Business

British Gas sees profits rise 98% in first half of year

British Gas made operating profits of £585m for the first half of 2010, up 98% on the same period last year.

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Media captionSam Laidlaw: "This is a much bigger group than we had a year ago"

The company, which supplies gas to more than half of the country's households, won new customers and benefited from the cold winter.

Gas use was 8% above 2009, and the company has added 400,000 more residential customers since then.

However, watchdog Consumer Focus said such a jump in profits would "sound alarm bells".

British Gas, which now supplies almost 16m households, said the almost doubling in profit was thanks to a greater number of customers using more power, alongside an ongoing programme of cost cuts which this year should see another £100m in savings.

Bigger group

British Gas's parent company, Centrica, also saw a big increase in profits, up 65% to £1.56bn.

Its chief executive, Sam Laidlaw, told the BBC: "This is a much bigger group than we had a year ago - a 40% increase in the size of the group as a result of the acquisitions that we did last year."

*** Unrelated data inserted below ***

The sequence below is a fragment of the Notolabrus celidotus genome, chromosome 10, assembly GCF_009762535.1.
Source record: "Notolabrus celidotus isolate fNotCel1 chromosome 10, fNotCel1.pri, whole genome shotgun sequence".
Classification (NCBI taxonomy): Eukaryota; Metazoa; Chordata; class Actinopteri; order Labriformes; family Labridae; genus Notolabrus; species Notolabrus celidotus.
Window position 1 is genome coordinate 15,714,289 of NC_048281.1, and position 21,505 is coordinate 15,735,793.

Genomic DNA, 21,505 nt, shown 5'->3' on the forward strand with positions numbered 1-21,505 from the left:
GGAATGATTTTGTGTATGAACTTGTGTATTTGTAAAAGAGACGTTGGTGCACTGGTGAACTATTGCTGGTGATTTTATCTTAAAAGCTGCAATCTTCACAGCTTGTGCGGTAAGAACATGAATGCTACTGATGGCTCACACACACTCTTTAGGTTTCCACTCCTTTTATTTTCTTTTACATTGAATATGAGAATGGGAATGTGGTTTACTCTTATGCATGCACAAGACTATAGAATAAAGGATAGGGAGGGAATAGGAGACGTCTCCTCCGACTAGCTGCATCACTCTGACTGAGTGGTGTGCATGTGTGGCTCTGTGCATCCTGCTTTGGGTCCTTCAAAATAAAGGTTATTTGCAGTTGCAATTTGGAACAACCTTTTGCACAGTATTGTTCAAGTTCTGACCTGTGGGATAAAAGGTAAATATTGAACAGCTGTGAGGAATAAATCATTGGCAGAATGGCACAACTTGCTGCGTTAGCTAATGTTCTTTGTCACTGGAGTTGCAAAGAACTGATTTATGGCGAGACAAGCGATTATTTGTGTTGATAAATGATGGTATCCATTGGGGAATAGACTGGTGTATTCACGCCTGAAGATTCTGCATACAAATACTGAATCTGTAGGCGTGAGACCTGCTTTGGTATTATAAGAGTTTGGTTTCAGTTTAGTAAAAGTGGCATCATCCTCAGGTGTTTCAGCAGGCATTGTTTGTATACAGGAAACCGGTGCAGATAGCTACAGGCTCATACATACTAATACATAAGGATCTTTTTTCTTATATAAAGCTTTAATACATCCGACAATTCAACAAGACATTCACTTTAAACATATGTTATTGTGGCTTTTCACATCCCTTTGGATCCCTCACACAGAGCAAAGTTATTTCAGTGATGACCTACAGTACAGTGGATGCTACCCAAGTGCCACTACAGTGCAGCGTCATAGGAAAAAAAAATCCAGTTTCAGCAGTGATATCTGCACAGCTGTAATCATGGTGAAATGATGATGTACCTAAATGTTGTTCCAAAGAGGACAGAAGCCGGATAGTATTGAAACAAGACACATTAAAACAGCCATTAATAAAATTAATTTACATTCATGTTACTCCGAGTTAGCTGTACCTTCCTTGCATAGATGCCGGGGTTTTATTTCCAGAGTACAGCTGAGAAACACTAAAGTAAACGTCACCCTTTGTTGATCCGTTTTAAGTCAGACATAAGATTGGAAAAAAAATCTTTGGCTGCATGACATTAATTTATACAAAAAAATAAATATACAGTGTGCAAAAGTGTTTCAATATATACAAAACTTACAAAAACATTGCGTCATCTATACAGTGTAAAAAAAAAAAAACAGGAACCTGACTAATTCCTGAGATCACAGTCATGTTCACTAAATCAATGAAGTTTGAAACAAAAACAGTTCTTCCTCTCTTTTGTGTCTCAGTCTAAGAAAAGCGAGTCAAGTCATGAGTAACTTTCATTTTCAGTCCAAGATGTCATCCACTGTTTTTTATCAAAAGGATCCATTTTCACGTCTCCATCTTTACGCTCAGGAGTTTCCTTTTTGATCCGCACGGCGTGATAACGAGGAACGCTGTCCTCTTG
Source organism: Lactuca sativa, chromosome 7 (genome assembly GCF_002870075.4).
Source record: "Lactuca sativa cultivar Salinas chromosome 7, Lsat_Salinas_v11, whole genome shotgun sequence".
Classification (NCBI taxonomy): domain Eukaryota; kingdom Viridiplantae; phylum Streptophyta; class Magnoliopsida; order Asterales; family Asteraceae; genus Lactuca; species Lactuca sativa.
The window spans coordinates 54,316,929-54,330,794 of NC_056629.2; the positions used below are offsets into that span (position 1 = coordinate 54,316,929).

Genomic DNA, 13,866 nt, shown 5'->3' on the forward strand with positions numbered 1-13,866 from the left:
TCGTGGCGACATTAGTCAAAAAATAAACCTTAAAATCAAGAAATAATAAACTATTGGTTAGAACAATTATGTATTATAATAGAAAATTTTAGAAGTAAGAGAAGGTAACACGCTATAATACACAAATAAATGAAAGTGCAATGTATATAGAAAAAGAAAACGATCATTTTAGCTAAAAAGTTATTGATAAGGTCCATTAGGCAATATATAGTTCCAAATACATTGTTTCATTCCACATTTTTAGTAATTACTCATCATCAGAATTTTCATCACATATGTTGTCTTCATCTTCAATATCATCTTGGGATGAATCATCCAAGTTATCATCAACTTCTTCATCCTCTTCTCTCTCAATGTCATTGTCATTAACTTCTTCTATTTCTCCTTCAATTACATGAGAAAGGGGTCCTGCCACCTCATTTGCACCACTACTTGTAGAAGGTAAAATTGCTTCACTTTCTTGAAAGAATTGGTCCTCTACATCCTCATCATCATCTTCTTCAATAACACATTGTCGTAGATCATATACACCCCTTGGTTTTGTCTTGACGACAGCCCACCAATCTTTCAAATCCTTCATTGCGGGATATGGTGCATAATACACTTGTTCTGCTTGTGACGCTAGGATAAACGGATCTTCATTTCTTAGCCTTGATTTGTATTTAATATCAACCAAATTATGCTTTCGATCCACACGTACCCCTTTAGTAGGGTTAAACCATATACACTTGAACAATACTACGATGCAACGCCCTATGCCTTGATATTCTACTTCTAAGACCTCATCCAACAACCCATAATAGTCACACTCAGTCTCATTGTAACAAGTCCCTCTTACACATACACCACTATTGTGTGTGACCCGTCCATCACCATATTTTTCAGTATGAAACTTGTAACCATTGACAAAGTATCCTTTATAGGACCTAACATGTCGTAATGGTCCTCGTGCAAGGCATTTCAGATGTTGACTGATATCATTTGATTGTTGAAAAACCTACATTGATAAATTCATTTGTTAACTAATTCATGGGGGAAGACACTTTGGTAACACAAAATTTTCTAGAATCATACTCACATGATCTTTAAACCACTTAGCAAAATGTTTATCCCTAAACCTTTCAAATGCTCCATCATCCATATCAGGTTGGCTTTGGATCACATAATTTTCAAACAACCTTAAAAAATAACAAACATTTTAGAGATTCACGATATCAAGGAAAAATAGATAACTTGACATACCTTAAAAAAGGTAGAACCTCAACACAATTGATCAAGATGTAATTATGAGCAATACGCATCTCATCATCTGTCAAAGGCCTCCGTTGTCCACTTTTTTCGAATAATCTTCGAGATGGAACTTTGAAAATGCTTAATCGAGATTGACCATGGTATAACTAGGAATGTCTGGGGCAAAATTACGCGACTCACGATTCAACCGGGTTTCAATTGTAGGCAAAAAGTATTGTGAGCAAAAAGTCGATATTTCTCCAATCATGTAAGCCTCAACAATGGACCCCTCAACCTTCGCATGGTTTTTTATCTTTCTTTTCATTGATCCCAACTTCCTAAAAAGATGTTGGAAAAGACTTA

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He said that energy prices had fallen by almost a fifth over the past year after the company cut prices three times.

"Customers' bills, despite the very cold winter, were actually lower this year than they were for the corresponding period last year, and that's because we've reduced our prices three times in the last twelve months by some 17%."

Mr Laidlaw hinted that, near term, price rises were unlikely: "This is a competitive market, so we can't give any signals, but our position has always been to lead the market down and try to delay any price increases as long as we can."

Wholesale energy prices are less than half their peak level reached in 2008, although suppliers have other costs that they have to pay as well as the "raw" energy price.

But the consumer watchdog, Consumer Focus said it was worried that prices would rise further.

Audrey Gallacher, head of energy policy at the organisation, said: "We are concerned that energy firms may actually raise prices this winter. With only small price cuts for customers in the last two years, despite wholesale prices being half what they were at their peak and beginning to fall again, customers will rightly be outraged if this happens."

British Gas's managing director, Phil Bentley, said that prices would have to rise, but over a longer time frame: "Probably unit prices per unit will go up. We're not saying over the next year, but in the long term, it absolutely will."

Future profits

Looking ahead to the full year, the company said the lion's share of the profit had already been made.

Its statement said: "Overall, we expect the full-year results for 2010 to be heavily weighted towards the first half of the year."

It added, though, that its full-year results would be in line with what the market was expecting.

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